In 1894, the Omladina Trial, convened in the Austro-Hungarian regional capital of Prague, ostensibly placed Czech anarchism and anarcho-syndicalism before the court as well as specifically convicting 68 Czech Nationalists of radical activities.
Advent of Czech radicalism Edit
Since the European Revolutions of 1848, the face of Central Europe became even more inundated with encompassing enlightenment ideals. In what was Austria-Hungary or the old Habsburg imperial lands, Bohemian rebels and their associates began to factionalize and represent many different political sects of the distinct, multi-ethnic nation emphasizing those enlightenment philosophies. What became a Pan-Slavic movement derived from the ideologies of the past French Revolutions in 1789.
By 1871, Serbia became embroiled in a middle class development that was stunted by a slow economy, as well as grew overwhelmingly in urban populations. This laboring, more working class bourgeoisie espoused a liberal ideology that seemed revolutionary to Austrian-Hungarian imperial control. Furthermore, a fettered peasantry loomed in the lower rung of Serbia, and philosophies of liberalism, romanticism, and radicalism stirred the minds of the aspiring youth. Ideologies of force and war became mechanisms through which the Serbs and other minorities believed could relinquish themselves from the burdens of economic disconnectedness and political repression.
One of the men who contributed to this movement and led to the Omladina Trials was Serb gentryman Svetozar Marković (1846–1875). As a young, vibrant leader of the evolving radicalists, he took center stage in the intellectual, economic, and political changes that would ensue in the following decades. He urged the organization of a radicalist party to wage "a struggle against everything which has grown too old- a struggle of the young generation against the old".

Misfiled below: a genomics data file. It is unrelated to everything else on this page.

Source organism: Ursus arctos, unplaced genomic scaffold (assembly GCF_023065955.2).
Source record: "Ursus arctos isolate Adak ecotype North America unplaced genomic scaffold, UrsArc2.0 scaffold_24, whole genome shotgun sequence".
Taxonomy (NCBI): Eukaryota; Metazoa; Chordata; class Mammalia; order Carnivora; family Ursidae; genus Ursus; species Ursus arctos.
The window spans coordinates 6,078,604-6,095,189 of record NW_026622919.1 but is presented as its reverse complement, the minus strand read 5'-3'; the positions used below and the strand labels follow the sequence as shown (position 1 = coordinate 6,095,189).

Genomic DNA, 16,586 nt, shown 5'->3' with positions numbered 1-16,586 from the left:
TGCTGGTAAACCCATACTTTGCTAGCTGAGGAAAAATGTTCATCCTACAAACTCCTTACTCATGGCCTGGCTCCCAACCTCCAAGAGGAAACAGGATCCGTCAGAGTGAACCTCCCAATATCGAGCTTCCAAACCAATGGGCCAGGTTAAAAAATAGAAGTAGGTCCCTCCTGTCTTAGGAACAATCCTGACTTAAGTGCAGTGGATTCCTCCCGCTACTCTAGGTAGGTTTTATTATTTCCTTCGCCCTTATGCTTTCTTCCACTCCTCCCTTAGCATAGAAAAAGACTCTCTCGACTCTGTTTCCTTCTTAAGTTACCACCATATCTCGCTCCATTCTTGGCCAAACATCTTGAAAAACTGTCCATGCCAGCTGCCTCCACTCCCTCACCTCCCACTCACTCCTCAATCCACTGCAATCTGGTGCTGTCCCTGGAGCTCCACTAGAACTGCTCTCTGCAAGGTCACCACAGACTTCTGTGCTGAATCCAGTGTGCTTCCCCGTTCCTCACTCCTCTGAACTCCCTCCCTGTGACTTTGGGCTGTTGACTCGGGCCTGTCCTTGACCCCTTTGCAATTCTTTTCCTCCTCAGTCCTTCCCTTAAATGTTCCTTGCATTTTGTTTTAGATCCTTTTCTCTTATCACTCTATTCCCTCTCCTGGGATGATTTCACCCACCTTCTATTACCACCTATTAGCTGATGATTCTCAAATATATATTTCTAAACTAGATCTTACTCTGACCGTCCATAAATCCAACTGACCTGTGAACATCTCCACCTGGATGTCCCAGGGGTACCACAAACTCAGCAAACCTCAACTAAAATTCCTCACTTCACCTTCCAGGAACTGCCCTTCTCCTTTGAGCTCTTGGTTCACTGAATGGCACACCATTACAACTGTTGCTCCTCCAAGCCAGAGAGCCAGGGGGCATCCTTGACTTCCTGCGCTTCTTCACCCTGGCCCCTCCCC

Other future Social Democrats and Progressives joined the movement including F. V. Lorenz and Antonín Pravoslav Veselý as editors. Furthermore, Jan Neruda brought his radicalist ideas as a spokesperson of the Young Czech Party from his days working at Národní listy, a successful, progressive newspaper of the mid-19th century.
Omladina and its development Edit
As Bohemian (Czech) radicalism reached its climax, many within the Central European region attached themselves to this growing ideology that sought to progressively incorporated all citizens into a political environment. The Young Czech Party also known as the National Liberal Party (formed in 1874) advocated universal manhood suffrage, and urged the adoption of civil liberties. Under its political wing, as a more radical, underground group, Omladina arose in the late 1870s in the industrial city of Kladno. Using periodicals and reformist newspapers, the educated, middle class liberals and radicals trumpeted their support for a sovereign parliament, freedom of the press and assembly, and implored vigorously for the protection of workers. Cooperation between these students and laborers in the movement flourished at unprecedented levels and progressive journals such as Omladina, Rozhledy, and Javnost began to call for workers reform incessantly. Not surprisingly, the government and its church affiliates deemed Omladina and such reformist groups as illegal, imprisoned many protestors and editors, and even arrested students possessing progressive literature. Debates exploded across the country, and Czech Socialists and Progressives vociferated their anger and discontent through debate and political societies. Events in 1871 like the Paris Commune and demonstrations of political activism prepared the Habsburg monarchy for similar events in their own land.
The trials Edit